At around 160,000 miles, I had made a turn onto a residential street and proceeded around 25 mph. Suddenly, the throttle was pulled wide open and my car took off on me. I reached speeds of around 80 mph and the brake pedal was not functioning. Luckily there was no cars in front of me or I wouldnt be here right now. I brought it to my mechanic and he said that the cruise control cable wrapped around the throttle and got stuck. The mechanic removed the entire cruise control system and the problem seemed to be fixed. Until last night. Around 173,000 miles, I was getting off of a major highway in new jersey and turning onto a residential street again, only this time there were cars in front of me. My car again took off and I had to get on the shoulder and fly past the traffic before I could react. Please tell me what is happening and if its worth fixing or just getting rid of it. I would rather not die over a small problem
Ask your mechanic if your car uses the extremely dangerous "throttle by wire" system that put Toyota in the news a couple of years ago. I personally will never own a car that replaces a common sense pedal and cable with an insanely complicated computer, two position sensors and a motor to run the throttle blade.
My guess is your car doesn't have that because the cruise control is built into the computer and is not run with a servo and second throttle cable. I would look at the cable guide to see if it is bent or the cable is mispositioned allowing it to ride up on the side of the guide when you release the pedal. Also be sure the throttle blade is releasing freely when you work it by hand. When it does it will take up the slack in the cable as it is released. If the throttle blade is binding due to carbon buildup, a releasing cable could pop off the side of the guide. That would prevent it from going to idle. Chances are if that happened you could get it to reseat in the guide by pressing the pedal to the floor and releasing it.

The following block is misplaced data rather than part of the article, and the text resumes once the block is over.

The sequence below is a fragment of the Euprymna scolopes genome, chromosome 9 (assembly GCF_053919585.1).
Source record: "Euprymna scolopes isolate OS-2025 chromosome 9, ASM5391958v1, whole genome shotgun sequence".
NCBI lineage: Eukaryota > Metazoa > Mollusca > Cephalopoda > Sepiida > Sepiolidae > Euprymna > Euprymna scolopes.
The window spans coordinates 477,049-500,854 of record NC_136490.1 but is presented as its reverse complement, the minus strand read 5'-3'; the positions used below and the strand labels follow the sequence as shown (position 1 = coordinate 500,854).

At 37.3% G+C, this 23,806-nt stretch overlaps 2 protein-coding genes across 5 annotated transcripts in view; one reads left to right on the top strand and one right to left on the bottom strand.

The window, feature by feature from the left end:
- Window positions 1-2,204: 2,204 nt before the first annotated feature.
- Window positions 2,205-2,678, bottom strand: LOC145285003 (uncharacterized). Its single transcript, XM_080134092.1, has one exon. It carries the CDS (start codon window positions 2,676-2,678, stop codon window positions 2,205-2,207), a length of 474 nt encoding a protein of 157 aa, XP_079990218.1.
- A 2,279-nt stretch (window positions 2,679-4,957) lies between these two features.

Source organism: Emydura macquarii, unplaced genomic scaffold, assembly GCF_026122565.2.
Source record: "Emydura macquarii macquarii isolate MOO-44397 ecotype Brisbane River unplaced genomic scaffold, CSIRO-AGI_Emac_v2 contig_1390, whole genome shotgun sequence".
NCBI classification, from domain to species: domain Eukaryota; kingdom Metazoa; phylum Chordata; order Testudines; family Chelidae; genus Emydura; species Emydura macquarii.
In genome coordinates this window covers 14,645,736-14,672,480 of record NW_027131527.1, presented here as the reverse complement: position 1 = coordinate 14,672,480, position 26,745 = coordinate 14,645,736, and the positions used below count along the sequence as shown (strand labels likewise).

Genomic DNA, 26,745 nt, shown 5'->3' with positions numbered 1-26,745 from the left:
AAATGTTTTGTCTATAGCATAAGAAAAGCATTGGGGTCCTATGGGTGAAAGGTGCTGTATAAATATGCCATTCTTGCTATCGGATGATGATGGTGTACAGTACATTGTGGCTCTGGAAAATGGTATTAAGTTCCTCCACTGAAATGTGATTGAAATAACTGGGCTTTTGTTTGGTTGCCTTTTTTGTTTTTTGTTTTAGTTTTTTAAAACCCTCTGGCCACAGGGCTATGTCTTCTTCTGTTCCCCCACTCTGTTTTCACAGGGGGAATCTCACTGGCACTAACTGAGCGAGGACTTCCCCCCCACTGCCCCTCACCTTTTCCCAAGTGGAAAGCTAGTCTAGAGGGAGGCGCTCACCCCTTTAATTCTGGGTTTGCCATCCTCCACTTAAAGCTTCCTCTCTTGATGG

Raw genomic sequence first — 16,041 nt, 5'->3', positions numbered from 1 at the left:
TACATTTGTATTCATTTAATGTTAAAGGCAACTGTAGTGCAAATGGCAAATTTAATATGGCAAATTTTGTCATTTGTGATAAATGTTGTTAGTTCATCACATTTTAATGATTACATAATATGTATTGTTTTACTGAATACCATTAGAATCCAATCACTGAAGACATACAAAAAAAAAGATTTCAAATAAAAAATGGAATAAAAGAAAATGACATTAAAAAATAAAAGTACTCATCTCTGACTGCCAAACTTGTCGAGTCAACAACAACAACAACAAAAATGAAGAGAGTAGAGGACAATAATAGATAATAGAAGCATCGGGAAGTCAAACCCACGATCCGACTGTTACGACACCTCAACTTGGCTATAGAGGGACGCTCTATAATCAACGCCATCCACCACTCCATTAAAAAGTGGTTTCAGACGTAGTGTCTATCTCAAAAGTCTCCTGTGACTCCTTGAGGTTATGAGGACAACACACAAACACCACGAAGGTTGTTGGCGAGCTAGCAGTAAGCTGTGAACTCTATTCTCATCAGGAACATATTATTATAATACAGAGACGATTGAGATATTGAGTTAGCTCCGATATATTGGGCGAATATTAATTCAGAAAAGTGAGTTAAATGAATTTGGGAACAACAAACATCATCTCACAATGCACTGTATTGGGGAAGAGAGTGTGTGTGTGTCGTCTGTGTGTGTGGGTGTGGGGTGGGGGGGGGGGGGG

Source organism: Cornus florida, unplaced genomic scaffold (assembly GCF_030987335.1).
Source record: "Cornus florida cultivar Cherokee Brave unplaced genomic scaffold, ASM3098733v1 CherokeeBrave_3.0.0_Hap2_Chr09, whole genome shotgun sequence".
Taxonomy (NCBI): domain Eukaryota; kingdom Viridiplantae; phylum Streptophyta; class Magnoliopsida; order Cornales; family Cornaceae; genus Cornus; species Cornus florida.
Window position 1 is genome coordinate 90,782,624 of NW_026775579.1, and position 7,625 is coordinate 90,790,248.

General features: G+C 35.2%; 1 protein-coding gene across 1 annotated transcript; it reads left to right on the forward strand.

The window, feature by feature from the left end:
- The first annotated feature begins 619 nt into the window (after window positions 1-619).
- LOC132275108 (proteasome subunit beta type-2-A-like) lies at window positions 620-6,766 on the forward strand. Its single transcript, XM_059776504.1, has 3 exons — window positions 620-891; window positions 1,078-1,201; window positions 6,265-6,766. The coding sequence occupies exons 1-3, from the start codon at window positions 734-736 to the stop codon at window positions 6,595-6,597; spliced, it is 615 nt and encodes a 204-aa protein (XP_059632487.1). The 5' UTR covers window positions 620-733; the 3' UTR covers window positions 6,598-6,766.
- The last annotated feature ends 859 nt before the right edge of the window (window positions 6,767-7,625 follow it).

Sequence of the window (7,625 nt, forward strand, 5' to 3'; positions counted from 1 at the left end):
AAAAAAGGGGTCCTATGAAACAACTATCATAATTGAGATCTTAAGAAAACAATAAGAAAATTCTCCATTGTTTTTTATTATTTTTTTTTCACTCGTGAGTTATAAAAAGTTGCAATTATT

If this happens again, just turn off the ignition switch, then, if possible, stop as quickly as possible without bouncing through any more pot holes than necessary to avoid jarring anything, then inspect the throttle cable and guide to see if what caused the high engine speed is still present. If the cable has walked up on the side of the quarter-round guide, that is what needs to be addressed. If the throttle is sticking open and the cable is slack, a good carbon cleaning is what is needed.
The apparent loss of brakes is only due to the loss of power assist when engine vacuum is lost. That happens to all cars with the normal vacuum-operated power brakes. The loss of assist occurs at wide-open-throttle and when under heavy load or hard acceleration. Engine vacuum goes way down during those times. You will not lose your brakes, just the power assist. You have to push harder than normal to stop the car but if you try to slow down gradually, as in a half mile or more, you are likely to overheat the brake linings resulting in one form of brake fade. That renders them ineffective so you have to push the pedal harder. That overheats them more and aggravates the problem until it seems like the brakes don't respond at all. Just stop the car as quickly as possible before the linings have a chance to get real hot.